He is perhaps best known as one of the tennis-playing mimes in the 1966 cult film Blowup, and as the 'secret lemonade drinker' in a popular advert for R. White's Lemonade in the 1970s. After appearing in films such as Danger Route (1967) and Alfred the Great (1969), he played Bill the Lizard in Alice's Adventures in Wonderland (1972), which notably featured Peter Sellers as the March Hare and Spike Milligan as the Gryphon, and he acted with Sellers and Milligan again in The Great McGonagall in 1974. He also appeared as Maxi Grease, an odious TV host, in "Superstar", an episode of The Goodies, and as one half of a murderous comedy duo, together with Jimmy Jewel, in an episode of The Avengers.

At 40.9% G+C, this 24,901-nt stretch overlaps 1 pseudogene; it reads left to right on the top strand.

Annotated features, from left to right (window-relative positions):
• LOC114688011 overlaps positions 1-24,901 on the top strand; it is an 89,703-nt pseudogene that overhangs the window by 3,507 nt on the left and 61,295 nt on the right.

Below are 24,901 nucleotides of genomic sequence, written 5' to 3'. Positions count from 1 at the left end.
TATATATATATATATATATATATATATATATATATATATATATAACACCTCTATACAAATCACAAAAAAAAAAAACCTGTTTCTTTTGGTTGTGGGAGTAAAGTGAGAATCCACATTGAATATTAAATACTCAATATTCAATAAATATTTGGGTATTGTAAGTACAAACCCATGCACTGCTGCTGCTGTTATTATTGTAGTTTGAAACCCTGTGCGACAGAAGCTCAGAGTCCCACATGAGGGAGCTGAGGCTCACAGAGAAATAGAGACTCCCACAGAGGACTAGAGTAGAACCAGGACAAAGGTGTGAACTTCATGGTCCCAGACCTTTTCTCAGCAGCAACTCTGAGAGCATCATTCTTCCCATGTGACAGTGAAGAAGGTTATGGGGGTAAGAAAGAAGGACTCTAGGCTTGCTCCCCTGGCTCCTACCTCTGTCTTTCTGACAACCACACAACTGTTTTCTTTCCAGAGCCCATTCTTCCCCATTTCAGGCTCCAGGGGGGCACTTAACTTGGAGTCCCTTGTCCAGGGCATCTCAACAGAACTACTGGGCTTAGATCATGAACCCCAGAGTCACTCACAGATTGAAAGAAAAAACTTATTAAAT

List of Doctor Who composers

This is a list of composers for the science fiction television series, Doctor Who. It is sortable by a number of different criteria. The list defaults to ascending alphabetical order the composer's last name.

London Symphony Orchestra filmography